Flowing with candor, charisma and in a conversational style, Eunique Jones Gibson urged listeners Monday night (Feb. 13) at University of Mississippi to become social activists who improve living conditions for present and future generations.
Delivering the keynote address for the university’s Black History Month observances, the creator of the “Because of Them, We Can” campaign addressed more than 200 students, faculty, staff and community members gathered in Fulton Chapel. The audience listened attentively as Jones Gibson shared her experiences and issued a call for change.
“Our mission is to help our children reimagine their possibilities,” she said. “We need you to help us. There is so much work to be done. Now is the time to get involved because life is short and none of us knows how many years we have left.”
During her presentation, which included videos and a question-and-answer session, Jones Gibson outlined three things necessary for individuals to engage in finding and fulfilling their purpose and passion in life.
“First, get to know you,” she said. “Learn your history because that’s how you build your foundation and your confidence.”
“Second, decide what works for you. There’s no cookie-cutter way to be involved because real activism doesn’t come in a box.”
“Third, know that it’s bigger than you,” Jones Gibson said. “Because it’s for those who are coming after us, what we do matters more than our comfort and complacency.”
To drive the last point home, the speaker shared that she had surgery last weekend but didn’t cancel her scheduled UM appearance.
“Being here is more important than my pain,” she said. “It’s bigger than me.”
In 2013, Jones Gibson launched the “Because of Them, We Can” campaign during Black History Month with a mission to empower the next generation to honor the legacy of their ancestors through individual pursuit of greatness.
The campaign went viral and is considered to be one of the most prolific and virally successful Black History campaigns of all time.
“I didn’t envision this becoming what it is when I started it,” Jones Gibson said. “I was simply striving to combat the negative and false narratives of black people to which my children and their peers are being exposed. As it grew, I realized I had an opportunity to create weapons of mass empowerment.”
“Because of Them, We Can” now encompasses a website, social media outlets and videos. A coffee table book, posters, T-shirts and sports jackets are available for purchase online. The campaign also has featured billboards and bus shelter advertisements in major cities.
A team travels to elementary schools to speak to students and leave behind copies of the book for them to keep.
Jones Gibson and her assistants donated 40 copies of the book, three of which were given away to audience members, for her visit to Oxford. The remainder will be delivered to the Boys and Girls Club of Oxford, the Oxford-Lafayette County Public Library and elementary school libraries in the area.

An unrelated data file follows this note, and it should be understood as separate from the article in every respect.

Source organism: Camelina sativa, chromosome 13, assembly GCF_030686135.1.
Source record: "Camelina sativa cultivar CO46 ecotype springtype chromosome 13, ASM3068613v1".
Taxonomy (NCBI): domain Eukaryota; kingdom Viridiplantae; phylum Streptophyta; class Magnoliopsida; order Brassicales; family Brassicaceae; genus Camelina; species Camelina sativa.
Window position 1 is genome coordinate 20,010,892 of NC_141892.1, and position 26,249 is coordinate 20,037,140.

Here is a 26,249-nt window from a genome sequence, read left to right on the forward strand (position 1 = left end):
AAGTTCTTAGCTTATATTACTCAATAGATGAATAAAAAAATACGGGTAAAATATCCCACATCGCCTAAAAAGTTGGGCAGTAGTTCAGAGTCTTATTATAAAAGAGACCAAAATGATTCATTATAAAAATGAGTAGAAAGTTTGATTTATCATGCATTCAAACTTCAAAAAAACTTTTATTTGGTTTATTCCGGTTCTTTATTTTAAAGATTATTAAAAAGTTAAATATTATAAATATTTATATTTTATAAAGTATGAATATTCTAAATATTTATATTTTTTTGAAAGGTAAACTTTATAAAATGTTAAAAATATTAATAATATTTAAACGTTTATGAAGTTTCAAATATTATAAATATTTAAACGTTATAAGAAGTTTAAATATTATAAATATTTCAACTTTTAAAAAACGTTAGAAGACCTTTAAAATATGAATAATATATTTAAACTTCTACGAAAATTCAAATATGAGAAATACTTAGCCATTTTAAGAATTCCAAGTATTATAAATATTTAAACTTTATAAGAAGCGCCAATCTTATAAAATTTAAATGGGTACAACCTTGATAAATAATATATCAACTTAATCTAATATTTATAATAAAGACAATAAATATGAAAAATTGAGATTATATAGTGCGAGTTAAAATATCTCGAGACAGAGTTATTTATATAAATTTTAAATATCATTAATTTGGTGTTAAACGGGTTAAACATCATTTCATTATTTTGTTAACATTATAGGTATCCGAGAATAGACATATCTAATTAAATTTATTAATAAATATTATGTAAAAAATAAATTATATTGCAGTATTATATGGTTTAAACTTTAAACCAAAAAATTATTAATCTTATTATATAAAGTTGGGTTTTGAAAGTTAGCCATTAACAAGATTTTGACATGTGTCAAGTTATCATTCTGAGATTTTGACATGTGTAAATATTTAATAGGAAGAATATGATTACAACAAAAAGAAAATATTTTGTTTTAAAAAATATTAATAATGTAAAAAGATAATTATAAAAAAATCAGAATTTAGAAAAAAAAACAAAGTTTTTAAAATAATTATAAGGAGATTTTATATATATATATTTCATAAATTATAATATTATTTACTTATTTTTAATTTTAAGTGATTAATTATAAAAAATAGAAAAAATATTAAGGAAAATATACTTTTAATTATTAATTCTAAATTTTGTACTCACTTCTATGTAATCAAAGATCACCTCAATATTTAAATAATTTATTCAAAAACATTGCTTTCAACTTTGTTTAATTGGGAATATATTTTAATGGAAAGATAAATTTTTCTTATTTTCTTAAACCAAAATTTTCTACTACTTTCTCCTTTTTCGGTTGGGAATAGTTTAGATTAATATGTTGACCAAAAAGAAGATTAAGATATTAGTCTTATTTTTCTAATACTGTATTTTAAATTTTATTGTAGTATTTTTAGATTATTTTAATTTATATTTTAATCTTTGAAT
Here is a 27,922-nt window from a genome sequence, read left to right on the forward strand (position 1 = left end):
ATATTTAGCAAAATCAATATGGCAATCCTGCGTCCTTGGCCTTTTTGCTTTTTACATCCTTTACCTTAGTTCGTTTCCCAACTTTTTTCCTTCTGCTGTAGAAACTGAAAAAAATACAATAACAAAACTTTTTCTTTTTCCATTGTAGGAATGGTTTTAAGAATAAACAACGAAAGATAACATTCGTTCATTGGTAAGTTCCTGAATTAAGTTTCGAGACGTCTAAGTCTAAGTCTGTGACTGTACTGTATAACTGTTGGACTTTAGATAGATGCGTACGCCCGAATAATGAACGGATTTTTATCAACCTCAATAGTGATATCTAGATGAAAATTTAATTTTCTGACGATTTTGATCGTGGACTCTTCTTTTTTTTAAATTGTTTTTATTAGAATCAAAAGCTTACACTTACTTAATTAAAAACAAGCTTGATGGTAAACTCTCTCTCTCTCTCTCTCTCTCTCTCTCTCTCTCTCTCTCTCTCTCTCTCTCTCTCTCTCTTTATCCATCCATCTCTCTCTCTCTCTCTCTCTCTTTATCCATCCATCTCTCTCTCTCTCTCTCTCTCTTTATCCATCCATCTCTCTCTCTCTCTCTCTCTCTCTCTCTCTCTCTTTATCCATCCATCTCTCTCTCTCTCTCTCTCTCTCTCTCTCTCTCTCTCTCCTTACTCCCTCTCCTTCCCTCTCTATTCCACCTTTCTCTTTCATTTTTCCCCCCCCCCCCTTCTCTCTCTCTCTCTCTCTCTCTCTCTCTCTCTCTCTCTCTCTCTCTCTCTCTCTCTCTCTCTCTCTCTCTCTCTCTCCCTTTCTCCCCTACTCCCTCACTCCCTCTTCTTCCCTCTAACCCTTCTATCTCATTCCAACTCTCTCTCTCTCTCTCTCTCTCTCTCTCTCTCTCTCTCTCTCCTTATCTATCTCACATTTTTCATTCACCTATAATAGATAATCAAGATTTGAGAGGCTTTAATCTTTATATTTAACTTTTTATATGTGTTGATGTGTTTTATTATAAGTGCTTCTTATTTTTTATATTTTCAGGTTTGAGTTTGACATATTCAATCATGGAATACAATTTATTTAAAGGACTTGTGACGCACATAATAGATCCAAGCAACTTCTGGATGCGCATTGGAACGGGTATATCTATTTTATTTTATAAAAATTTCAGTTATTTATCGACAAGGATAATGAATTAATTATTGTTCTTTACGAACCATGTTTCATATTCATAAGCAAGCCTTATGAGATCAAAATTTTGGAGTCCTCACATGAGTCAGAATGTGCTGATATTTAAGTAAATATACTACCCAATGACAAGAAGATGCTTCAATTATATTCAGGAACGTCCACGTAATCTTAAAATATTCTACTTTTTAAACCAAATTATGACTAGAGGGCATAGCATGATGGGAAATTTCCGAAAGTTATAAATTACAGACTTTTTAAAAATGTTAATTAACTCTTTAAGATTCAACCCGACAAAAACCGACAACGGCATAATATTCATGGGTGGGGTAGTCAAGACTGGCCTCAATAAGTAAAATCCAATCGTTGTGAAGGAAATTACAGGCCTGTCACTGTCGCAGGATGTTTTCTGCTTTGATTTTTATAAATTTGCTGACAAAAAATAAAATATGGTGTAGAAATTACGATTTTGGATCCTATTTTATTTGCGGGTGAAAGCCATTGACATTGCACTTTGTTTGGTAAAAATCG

“It’s time to be determined and intentional … especially now,” she said. “By being resilient, we can change the values of our children. The more excited people become about their futures, the more real change can be accomplished in our communities.”
Shawnboda Mead, director of the UM Center for Inclusion and Cross Cultural Engagement, said she hopes that all members of the university community will respond to Jones Gibson’s appeal.
“As our university strives to be a leader in racial reconciliation and inclusivity, this year’s keynote address is a continuation of our educational efforts,” Mead said. “Having engaged with Mrs. Jones Gibson and learned more about the founding, as well as the guiding principles, of ‘Because of Them, We Can,’ we should be even more determined to fulfill our mission.”
Ole Miss students and others in attendance said they were moved by Jones Gibson’s words.
“I’m definitely more motivated to continue to work,” said Joshua Bell, a master’s student in higher education from Miami. “Her take on ‘failing fast’ is a perspective that I never considered before as a pathway to success. Though the work is never over, I’m encouraged to keep going forward.”
“She reminds me of a stick of dynamite,” said Baba Wovoka Subkwe of Oxford, founder of the Fannie Lou Hamer Freedom School and Culture Center in Etta. “Organization and unity is key.
“I’m definitely inspired to continue teaching everything we know to the people of the community in which I live.”
Jones Gibson said she hopes that the UM community will never tire of talking about its 1962 integration by James Meredith.
“Every black person in this room is a miracle,” she said. “Just your going to college makes you a trailblazer and an example for those looking to you. Because of those who came before us, we can. Because of us, those who come after us can also.”
For a full list of sponsors and Black History Month calendar of events, visit http://inclusion.olemiss.edu/.
By Edwin Smith
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